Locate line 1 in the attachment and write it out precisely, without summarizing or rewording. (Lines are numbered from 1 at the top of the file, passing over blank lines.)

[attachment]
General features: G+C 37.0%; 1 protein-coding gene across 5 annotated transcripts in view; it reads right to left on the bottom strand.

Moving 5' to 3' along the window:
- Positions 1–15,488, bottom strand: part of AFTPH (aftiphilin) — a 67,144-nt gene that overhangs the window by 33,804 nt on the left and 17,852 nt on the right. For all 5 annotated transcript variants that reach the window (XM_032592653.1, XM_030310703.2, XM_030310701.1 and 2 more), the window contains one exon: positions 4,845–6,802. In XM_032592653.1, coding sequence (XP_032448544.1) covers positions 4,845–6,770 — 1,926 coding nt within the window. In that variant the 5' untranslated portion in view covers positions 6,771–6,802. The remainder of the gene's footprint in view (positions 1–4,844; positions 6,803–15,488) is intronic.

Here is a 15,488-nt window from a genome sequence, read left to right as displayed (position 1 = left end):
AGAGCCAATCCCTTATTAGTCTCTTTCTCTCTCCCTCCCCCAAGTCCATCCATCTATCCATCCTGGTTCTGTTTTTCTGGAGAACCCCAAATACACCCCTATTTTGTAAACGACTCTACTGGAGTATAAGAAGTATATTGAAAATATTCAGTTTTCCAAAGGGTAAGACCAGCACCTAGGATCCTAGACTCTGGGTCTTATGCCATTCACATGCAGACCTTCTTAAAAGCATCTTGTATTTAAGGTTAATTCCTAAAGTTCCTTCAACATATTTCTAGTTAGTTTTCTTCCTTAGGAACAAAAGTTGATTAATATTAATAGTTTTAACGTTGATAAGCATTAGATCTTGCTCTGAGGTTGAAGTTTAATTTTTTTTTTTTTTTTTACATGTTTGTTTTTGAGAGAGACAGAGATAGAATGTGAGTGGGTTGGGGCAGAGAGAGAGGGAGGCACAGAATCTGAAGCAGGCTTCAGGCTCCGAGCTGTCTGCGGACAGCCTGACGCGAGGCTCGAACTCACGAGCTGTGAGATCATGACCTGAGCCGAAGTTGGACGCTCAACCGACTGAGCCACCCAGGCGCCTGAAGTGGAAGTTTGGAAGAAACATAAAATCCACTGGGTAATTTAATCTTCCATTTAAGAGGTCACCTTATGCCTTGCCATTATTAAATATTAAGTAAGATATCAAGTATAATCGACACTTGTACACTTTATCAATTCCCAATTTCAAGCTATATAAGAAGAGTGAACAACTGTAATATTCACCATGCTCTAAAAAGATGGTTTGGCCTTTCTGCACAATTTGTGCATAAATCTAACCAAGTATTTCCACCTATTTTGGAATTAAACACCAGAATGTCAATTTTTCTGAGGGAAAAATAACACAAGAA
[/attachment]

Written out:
General features: G+C 37.0%; 1 protein-coding gene across 5 annotated transcripts in view; it reads right to left on the bottom strand.